Bret Stephens talks values-based foreign policy with Kol HaBirah at JNF event.
On April 23, Pulitzer Prize-winning journalist Bret Stephens was the guest speaker at the Jewish National Fund’s (JNF) annual community breakfast, held at B’nai Israel Congregation in Rockville, Maryland. Stephens spoke eloquently and expertly on American foreign policy and its future under the new administration.
Formerly a foreign affairs columnist and the deputy editor of the editorial page at The Wall Street Journal, Stephens raised eyebrows with his recent move to the op-eds section of The New York Times. He was editor in chief of The Jerusalem Post from 2002 to 2004, and holds the distinction of having interviewed every Israeli prime minister since Shimon Peres.
After the event, we sat down to discuss his own new transition and his thoughts on Trump, Israel, and the importance of values-based American foreign policy.
What prompted you to leave the Wall Street Journal for the New York Times?
I had 16 great years at the Wall Street Journal, it’s a fantastic newspaper, but we live in a world where it’s a miracle when people stay in a job for three years. I felt it was time to stretch my legs and speak to a different audience, and offer them some different viewpoints on subjects, including Israel.
You’ve written extensively about the dangers of isolationism. We are experiencing the first hundred days of a president who was elected on a platform of “America First,” yet his foreign policy seems to be moving in a different direction.
I am — at least in the last two weeks — somewhat pleasantly surprised by some of the things the president has done. I think striking Syria was absolutely right. It was an act of moral geopolitical hygiene to make sure that dictators who use weapons like that should not go unpunished.
I’ve been heartened to see Trump come around to the importance of NATO and drop the rhetoric about Iraq’s oil to emphasize the need for allies, including allies that he has previously suggested were moochers (Japan, South Korea, and so on). He should keep it up; that is to say, he should abandon the kind of isolationist and protectionist impulses that defined his candidacy and adopt some version of robust liberal internationalism which represents the best American tradition from Harry Truman on.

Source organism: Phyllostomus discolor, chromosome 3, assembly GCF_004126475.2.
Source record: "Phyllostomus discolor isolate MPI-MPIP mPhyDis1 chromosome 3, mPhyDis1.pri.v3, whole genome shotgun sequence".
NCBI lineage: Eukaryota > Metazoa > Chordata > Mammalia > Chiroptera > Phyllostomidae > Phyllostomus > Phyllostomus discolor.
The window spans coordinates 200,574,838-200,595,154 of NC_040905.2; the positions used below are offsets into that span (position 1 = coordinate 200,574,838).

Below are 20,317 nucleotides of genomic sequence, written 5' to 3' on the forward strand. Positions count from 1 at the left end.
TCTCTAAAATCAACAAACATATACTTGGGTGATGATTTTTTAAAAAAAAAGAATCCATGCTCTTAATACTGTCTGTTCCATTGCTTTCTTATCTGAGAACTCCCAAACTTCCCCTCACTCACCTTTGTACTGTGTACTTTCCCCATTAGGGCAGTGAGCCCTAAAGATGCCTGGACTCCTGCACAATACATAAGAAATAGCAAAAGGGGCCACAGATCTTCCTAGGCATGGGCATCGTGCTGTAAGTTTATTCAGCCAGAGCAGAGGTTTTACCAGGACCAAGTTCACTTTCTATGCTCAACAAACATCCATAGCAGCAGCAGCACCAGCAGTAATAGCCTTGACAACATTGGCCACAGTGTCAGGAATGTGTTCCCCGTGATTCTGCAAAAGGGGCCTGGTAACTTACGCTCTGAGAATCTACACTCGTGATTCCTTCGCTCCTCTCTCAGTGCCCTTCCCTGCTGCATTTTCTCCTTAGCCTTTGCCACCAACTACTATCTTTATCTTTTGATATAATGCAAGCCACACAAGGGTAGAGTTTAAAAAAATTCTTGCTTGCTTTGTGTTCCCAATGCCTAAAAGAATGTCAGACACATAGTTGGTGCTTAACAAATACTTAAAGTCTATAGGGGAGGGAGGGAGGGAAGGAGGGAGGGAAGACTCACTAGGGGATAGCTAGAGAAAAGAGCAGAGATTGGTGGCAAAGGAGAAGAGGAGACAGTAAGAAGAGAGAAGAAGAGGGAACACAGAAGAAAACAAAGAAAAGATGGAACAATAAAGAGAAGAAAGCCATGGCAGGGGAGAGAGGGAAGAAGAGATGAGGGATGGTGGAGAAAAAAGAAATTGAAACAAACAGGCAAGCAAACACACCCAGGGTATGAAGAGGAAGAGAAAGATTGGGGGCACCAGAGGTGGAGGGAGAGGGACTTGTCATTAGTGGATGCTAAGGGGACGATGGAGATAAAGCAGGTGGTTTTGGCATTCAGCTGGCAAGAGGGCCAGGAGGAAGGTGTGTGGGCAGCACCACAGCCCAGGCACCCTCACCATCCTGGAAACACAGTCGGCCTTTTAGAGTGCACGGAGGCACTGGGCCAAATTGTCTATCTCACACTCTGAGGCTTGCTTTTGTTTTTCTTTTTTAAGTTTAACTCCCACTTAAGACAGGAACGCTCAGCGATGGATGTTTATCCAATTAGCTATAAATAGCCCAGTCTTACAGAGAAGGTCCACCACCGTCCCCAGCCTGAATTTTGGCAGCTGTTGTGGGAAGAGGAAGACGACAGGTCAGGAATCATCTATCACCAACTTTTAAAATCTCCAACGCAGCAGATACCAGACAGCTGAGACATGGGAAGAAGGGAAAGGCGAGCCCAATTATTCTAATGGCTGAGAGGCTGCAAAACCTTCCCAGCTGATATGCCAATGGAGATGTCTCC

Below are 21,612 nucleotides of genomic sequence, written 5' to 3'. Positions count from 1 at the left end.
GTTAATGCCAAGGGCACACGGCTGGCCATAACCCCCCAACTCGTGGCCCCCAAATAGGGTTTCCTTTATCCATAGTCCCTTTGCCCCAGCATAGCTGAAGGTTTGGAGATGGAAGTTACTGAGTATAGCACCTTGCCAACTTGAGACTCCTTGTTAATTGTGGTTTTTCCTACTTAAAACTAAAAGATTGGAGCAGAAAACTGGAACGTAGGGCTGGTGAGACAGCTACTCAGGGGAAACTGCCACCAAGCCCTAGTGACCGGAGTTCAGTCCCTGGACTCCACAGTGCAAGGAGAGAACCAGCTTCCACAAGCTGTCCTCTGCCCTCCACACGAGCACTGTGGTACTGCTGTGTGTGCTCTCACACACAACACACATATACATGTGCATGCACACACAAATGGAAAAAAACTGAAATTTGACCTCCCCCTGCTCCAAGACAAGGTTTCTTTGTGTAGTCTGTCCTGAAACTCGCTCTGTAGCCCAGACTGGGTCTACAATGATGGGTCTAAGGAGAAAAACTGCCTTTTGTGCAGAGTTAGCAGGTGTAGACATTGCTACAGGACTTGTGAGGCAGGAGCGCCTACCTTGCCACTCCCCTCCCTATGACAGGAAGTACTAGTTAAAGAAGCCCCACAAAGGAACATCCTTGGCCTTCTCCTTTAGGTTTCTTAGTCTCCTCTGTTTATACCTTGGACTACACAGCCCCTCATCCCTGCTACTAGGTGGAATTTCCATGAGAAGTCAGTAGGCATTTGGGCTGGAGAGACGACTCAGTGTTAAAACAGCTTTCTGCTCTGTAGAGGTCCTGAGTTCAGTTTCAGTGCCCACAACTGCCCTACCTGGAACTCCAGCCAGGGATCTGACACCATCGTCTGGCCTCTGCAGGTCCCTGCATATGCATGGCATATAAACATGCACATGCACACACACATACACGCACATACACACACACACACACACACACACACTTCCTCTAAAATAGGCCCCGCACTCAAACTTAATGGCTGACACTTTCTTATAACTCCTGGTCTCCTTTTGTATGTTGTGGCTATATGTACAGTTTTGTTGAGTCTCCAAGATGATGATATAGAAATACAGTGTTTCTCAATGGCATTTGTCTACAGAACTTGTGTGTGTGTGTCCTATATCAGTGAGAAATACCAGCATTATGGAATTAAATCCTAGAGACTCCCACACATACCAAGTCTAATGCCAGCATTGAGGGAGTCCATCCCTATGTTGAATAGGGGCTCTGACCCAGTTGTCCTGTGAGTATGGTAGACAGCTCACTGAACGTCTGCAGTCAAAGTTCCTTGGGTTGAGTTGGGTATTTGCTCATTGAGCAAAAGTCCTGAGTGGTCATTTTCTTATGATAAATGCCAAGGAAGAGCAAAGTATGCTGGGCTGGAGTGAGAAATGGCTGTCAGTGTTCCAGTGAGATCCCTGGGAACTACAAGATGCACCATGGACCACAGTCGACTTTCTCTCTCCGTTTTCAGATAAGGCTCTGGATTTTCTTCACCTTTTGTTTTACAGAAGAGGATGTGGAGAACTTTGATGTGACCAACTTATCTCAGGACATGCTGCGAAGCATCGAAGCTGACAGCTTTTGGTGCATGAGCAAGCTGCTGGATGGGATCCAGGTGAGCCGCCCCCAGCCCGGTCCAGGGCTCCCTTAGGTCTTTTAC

It’s important to have a foreign policy in which we define our interests according to our values, not our values according to our interests. What we care about is democracy, free societies, human rights, human dignity, and when you pursue those values, what you will wind up discovering over the course of time is that your interests will follow. The fact that in the last two or three weeks we’ve seen similar movement in that direction has given me hope that I haven’t had before.
What steps can the Trump administration take to differentiate its Middle East policy from that of its predecessor?
I think the major problem of the Obama administration, in a word, was ambivalence. The saying in the Marines, which would be familiar to General Mattis, would be, “No better friend, no worse foe.” That would be great foreign policy, so that the traditional U.S. allies have the confidence that the United States really does have their back. When they have that confidence, we have much more influence in terms of their internal deliberations and the actions they choose to take.
When they don’t have it — we don’t want a world in which various countries more or less freelance their foreign policies and do whatever they feel like doing, because that’s a disorderly world. We want a world in which the South Koreas, and Israels, and Saudi Arabias of the world, before they take any precipitous act, say, “Let’s consult with Washington, let’s think this through.” That’s a world that favors order, and it’s a world that favors the United States.
Do you think that President Trump speaking glowingly of Putin, only to suddenly change his tune, doesn’t reflect ambivalence?
It reflects a total flip flop, but I’d rather have Trump flip flop on his previous stance on Putin than maintain it — the hobgoblin of small minds is a foolish consistency. I don’t want to fault Trump too much for flip flopping if at least he’s flip flopping in the direction of sanity.
What should the Trump administration’s approach be to the Israeli-Palestinian conflict?
Unfortunately, the best solution is to anesthetize the conflict so that it doesn’t become the neuralgic point of Middle Eastern politics. That means telling Israelis
to take it slow on the settlements — I’m not against all settlements, but not to have a provoking policy, not to become a flash point, not to become a center of conversation.
On the other hand, [an additional step is] to speak the truth to the Palestinians, which is that they’re not going to get a state if they insist on a politics that celebrates terrorism, violence, and hatred of their neighbors.
What would you say to the argument that anything Israel does becomes a flashpoint, because that’s the nature of the coverage?
Not necessarily. Look, the world has moved on. When I think of the difference between my time in Israel in 2003 and 2004 and now, I think the world has caught onto the fact that the real story in the Middle East is not in Ramallah or even Gaza. The real story is in Aleppo and Mosul, and Kandahar. Even journalists learn… just slowly.
By Rachel Kohn
Rachel Kohn is editor in chief of Kol HaBirah.